Village Voice publications certainly have spent a lot of energy attempting to dismantle the notion that sex trafficking on America’s shores is a legitimate concern. Last winter, its Dallas paper called the concern that the Super Bowl would attract 100,000 prostitutes—nearly 40 percent of them underage trafficking victims—a blend of “religious revival and political scam”. In New York, the Village Voice recently spent more than 4,000 words poking holes in widely-accepted statistics regarding the number of American children victimized by the sex industry. A week later, it attacked the journalistic credibility of CNN’s Amber Lyon, the reporter and co-producer of a documentary on sex trafficking called “Selling the Girls Next Door” that had attacked Backstage.
“Seven years ago, the people I work for were smart enough to start Backpage.com, a competitor to Craigslist,” the Voice’s Tony Ortega, who authored a number of stories criticizing concerns over sex trafficking on American shores as nothing more than “mass paranoia,” wrote in July. “What happens when two adults find each other through Backpage.com? I couldn’t tell you … [It] exists solely so that people can freely express themselves—sometimes in ways that make other people uncomfortable. We’re First Amendment extremists that way. Always have been.”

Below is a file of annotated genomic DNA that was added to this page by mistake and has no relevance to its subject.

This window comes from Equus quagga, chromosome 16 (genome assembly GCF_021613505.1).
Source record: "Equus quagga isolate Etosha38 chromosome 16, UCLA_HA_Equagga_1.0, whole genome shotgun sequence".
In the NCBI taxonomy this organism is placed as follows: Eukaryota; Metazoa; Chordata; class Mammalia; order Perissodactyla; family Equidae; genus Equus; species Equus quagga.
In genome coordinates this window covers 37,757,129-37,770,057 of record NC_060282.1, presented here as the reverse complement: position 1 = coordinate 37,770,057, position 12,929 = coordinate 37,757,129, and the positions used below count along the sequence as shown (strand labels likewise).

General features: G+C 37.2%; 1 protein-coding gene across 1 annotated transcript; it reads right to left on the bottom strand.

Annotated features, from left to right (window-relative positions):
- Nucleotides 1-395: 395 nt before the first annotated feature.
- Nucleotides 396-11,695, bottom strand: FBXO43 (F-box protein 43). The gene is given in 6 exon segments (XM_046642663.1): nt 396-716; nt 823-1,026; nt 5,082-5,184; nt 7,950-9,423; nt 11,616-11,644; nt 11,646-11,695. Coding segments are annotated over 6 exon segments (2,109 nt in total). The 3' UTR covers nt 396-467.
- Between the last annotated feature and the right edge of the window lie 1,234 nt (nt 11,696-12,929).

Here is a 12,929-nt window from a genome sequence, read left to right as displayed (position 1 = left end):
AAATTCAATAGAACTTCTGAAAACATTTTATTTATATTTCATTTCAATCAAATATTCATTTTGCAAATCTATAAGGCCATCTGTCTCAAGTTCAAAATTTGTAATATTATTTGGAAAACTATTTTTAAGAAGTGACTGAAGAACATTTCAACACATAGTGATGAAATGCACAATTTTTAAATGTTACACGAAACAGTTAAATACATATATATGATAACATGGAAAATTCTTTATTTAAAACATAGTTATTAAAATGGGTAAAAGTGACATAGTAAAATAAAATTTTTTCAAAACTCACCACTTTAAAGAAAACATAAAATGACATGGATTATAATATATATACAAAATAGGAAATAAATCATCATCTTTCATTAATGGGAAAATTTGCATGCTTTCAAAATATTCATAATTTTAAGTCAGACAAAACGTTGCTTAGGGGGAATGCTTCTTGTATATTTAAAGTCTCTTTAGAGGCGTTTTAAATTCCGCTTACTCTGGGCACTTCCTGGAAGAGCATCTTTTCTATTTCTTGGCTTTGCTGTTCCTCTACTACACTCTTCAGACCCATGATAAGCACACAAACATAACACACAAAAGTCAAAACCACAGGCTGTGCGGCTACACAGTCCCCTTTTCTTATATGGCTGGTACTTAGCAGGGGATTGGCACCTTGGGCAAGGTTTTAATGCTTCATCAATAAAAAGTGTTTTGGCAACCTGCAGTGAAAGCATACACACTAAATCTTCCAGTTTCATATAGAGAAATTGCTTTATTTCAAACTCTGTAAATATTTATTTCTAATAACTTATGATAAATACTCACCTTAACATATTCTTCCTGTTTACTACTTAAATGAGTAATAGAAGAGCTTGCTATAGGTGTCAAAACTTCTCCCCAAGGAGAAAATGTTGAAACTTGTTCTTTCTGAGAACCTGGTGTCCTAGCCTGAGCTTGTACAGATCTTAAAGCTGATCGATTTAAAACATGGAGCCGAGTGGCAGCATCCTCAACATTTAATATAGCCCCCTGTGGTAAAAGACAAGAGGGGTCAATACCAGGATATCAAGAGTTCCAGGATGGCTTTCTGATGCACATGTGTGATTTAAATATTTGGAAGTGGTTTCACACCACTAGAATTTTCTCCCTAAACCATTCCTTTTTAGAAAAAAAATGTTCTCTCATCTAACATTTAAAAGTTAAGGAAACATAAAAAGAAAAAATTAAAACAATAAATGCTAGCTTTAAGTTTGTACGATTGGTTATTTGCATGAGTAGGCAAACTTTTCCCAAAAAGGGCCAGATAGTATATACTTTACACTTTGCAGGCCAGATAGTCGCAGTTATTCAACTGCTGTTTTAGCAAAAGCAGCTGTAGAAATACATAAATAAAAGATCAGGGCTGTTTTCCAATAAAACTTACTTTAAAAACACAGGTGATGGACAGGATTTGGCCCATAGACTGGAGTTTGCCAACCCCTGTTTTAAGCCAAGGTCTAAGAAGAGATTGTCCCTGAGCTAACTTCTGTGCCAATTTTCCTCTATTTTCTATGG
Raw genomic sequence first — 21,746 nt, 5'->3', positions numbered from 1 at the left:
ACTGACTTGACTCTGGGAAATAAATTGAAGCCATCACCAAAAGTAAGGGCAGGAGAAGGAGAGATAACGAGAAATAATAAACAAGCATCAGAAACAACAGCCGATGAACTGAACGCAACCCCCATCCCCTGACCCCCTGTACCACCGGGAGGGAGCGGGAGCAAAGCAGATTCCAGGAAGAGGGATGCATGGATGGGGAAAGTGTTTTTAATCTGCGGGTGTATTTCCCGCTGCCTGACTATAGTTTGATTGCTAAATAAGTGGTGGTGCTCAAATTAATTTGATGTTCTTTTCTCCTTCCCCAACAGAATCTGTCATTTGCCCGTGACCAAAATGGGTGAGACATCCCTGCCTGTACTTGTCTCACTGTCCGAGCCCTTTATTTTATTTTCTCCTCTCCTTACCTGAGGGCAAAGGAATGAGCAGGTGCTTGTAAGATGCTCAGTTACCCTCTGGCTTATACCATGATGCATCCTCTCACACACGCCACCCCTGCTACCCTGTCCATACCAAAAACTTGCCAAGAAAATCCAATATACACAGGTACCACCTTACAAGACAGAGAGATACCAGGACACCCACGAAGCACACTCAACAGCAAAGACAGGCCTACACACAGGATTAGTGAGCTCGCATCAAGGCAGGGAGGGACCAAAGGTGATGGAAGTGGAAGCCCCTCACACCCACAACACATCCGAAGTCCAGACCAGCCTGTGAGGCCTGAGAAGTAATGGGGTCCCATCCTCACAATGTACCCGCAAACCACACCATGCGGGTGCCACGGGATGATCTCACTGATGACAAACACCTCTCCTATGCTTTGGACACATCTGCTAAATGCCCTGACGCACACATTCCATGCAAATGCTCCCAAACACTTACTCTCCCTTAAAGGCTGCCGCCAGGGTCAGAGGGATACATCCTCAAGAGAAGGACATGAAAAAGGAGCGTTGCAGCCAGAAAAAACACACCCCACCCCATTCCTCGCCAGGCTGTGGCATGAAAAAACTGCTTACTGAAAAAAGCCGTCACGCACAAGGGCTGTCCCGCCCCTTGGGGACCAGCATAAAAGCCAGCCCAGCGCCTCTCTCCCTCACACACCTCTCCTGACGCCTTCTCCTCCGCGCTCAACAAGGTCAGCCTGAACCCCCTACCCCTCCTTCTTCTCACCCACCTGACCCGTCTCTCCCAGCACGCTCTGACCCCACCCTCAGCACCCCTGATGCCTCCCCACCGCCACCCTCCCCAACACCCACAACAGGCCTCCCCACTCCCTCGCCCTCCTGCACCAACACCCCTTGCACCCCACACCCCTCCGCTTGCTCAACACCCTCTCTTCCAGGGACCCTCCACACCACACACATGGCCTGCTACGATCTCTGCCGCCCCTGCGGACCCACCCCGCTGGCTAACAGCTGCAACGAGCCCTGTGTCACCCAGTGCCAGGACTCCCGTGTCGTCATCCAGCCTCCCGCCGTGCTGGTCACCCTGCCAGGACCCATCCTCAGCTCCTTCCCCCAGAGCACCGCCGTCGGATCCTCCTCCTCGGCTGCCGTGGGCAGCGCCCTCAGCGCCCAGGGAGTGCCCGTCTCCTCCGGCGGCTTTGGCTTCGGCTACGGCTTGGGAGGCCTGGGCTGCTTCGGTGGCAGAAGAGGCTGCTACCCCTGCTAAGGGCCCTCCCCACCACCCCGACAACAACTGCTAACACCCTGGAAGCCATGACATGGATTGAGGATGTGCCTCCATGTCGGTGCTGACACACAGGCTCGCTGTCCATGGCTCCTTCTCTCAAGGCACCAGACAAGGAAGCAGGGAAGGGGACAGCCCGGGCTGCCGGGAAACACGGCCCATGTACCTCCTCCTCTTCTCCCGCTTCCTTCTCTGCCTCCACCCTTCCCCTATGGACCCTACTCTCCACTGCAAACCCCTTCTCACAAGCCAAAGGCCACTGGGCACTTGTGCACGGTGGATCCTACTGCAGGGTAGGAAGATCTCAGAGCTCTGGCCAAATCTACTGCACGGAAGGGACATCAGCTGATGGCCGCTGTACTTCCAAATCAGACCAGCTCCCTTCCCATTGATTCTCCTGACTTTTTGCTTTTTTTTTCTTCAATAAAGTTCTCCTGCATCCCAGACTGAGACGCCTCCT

The Backstage fight will likely prove to be much more difficult than the one waged against Craigslist.
But critics—Saada Saar among them—say that flying the flag of free speech is nothing more than a hollow, if savvy, defense tactic. “If I tried to sell crack online through Backpage, the Village Voice would not stand up and say this is about the first amendment,” she says—noting that there’s an exemption for advertising for drugs in the Communications Decency Act, but whereas there’s no such exemption for escort services, even when it amounts to little more than thinly veiled prostitution. “ It’s convenient and politically easy for them to frame this as a free speech issue and it’s not. It’s a human rights issue.”